In the past I had read Joel Spolsky’s article over character sets. Occasionally I run into a problem where certain characters do not show correctly, but for the most part I do nothing about it as I can determine what the word or letter is suppose to be.
At one my previous client location, I was lucky enough to have a broken test. This struck me as odd, as it was only one test and not many. It was on a fresh install of Ubuntu and I assumed I had something out of place relating to configuration. I spent roughly four hours tracking down the problem and finally determined that Ubuntu was set to use UTF-8 and the development and deployment environments where meant to run as 8859, the Windows default encoding.
So when will you change? Dave Ramsey said “Most people won’t change until the pain of where they are exceeds the pain of the change”, well I hit that point. I have begun to learn a little more about the funny looking ‘?’ symbols shown when I expect something else.
The article which I was reading happened to be something referenced from Wikipedia. I’m not sure how this will show up as I would expect someone to correct the issue, but the following are some cropped images of how it looked on a WindowsXP box (they look the same on Mac using FireFox, Chrome, and Safari): Safari
The character is obviously an apostrophe, but saving the source out and viewing the value shows 0222/0x92/146 (1001 0010 binary, take your pick). The encoding of the page is set to 8859-2, which Firefox sets the page to correctly … but of course this shows the question mark in the diamond shape. When I override the default encoding and change it to 8859-1 then it shows fine.
I thought that I had it all figured out at this point. This is an easy case right? The encoding is just wrong, in that it shouldn’t be 8859-2, but 8859-1. Well if you look through the 8859-1 character set, there is not any apostrophe near 146 (side note: if you don’t know how to use an apostrophe or unsure on some parts, then The Oatmeal has an awesome explanation). I tried many combinations to try and get something to calculate out, such as dropping the most significant bit which would leave me with 18 decimal. But I could never get close to what an apostrophe should be showing as.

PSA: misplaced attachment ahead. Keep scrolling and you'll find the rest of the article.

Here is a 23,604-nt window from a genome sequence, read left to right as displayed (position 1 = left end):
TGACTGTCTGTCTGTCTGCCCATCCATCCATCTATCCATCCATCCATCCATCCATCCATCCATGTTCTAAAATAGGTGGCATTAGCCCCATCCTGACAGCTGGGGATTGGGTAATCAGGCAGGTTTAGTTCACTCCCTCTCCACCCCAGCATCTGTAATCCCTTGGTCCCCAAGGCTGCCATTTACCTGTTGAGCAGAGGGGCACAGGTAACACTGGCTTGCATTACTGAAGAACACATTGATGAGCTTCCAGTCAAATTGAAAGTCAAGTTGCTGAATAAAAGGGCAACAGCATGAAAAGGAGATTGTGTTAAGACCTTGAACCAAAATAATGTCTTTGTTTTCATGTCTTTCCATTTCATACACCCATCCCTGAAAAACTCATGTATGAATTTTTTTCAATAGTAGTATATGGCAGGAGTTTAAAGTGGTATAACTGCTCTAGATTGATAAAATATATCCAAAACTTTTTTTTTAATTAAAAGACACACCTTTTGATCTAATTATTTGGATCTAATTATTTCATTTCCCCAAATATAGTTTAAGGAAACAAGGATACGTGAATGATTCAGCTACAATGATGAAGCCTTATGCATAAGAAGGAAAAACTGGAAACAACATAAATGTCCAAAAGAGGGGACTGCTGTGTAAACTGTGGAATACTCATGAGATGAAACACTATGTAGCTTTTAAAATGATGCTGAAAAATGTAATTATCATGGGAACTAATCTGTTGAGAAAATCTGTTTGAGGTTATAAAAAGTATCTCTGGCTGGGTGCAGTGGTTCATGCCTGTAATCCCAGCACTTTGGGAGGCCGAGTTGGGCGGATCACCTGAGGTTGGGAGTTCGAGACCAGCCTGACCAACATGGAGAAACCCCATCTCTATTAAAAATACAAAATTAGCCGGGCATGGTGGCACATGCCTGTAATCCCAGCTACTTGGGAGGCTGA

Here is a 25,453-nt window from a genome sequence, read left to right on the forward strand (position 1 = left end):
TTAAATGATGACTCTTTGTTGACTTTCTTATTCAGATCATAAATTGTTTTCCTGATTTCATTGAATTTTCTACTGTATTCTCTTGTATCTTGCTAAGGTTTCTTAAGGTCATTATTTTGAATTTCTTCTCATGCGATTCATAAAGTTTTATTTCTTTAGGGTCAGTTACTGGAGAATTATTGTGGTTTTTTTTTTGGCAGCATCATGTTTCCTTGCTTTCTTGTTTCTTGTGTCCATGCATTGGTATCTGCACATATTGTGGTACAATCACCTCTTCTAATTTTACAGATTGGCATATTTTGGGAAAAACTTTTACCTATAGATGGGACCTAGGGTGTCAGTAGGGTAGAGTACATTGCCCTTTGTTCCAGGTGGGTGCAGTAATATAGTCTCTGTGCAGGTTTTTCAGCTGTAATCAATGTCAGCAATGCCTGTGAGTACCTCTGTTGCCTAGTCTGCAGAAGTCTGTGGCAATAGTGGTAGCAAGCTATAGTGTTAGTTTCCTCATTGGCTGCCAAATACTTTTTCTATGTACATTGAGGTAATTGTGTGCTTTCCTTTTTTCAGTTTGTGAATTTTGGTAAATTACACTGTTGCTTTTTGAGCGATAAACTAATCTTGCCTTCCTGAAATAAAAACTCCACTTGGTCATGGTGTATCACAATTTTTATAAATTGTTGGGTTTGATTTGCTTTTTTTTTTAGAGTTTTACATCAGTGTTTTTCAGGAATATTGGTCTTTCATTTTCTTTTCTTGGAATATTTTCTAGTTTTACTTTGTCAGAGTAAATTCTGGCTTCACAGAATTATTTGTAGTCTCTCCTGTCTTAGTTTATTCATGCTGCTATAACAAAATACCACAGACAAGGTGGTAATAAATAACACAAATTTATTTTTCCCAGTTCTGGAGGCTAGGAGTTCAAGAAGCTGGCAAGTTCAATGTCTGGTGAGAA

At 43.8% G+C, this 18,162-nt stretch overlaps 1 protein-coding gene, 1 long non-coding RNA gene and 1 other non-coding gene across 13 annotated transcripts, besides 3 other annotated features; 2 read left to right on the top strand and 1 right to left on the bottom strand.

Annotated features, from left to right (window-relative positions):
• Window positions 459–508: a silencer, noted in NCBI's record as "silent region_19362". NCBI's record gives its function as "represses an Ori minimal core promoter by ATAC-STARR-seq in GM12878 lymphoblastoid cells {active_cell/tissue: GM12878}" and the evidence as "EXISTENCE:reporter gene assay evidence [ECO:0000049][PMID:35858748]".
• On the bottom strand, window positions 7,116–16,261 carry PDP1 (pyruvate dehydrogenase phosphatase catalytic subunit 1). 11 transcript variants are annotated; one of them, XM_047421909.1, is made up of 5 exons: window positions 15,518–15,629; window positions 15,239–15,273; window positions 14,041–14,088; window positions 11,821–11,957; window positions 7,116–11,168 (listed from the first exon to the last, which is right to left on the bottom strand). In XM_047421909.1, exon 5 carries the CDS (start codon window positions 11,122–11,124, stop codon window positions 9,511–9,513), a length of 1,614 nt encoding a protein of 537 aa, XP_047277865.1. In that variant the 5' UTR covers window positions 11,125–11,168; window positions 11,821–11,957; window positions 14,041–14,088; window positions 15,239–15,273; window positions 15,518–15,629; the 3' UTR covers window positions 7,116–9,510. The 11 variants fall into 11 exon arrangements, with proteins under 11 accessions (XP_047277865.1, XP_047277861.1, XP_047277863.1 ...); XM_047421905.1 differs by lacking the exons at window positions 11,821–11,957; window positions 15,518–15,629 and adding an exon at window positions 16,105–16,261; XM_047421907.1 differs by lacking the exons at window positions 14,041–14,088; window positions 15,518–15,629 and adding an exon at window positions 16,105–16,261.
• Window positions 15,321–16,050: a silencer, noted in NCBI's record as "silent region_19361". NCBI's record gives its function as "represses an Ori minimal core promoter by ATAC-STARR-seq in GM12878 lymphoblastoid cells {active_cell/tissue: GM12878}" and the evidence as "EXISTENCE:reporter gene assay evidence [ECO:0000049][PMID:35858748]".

As it turns out, according to this article:
ISO-8859-1 explicitly does not define displayable characters for positions 0-31 and 127-159, and the HTML standard does not allow those to be used for displayable characters.
So it seems like no browser should show anything for that character.
So the question still remains, why does switching the encoding to 8859-1 make Firefox show it right?
Shockingly, Wikipedia to the rescue:
It is very common to mislabel text data with the charset label ISO-8859-1, even though the data is really Windows-1252 encoded. In Windows-1252, codes between 0x80 and 0x9F are used for letters and punctuation, whereas they are control codes in ISO-8859-1. Many web browsers and e-mail clients will interpret ISO-8859-1 control codes as Windows-1252 characters in order to accommodate such mislabeling but it is not standard behaviour and care should be taken to avoid generating these characters in ISO-8859-1 labeled content. However, the draft HTML 5 specification requires that documents advertised as ISO-8859-1 actually be parsed with the Windows-1252 encoding.
So FireFox, upon being told of using the 8859-1 character set instead of the declared 8859-2, notices this mistake and displays it as the Windows-1252 encoding. Doing so the apostrophe finally shows up in correct fashion.
I believe I’m going to enjoy this journey down the Character Set Path.
I must acknowledge Paul Carter, as he pointed out the article from Wikipedia.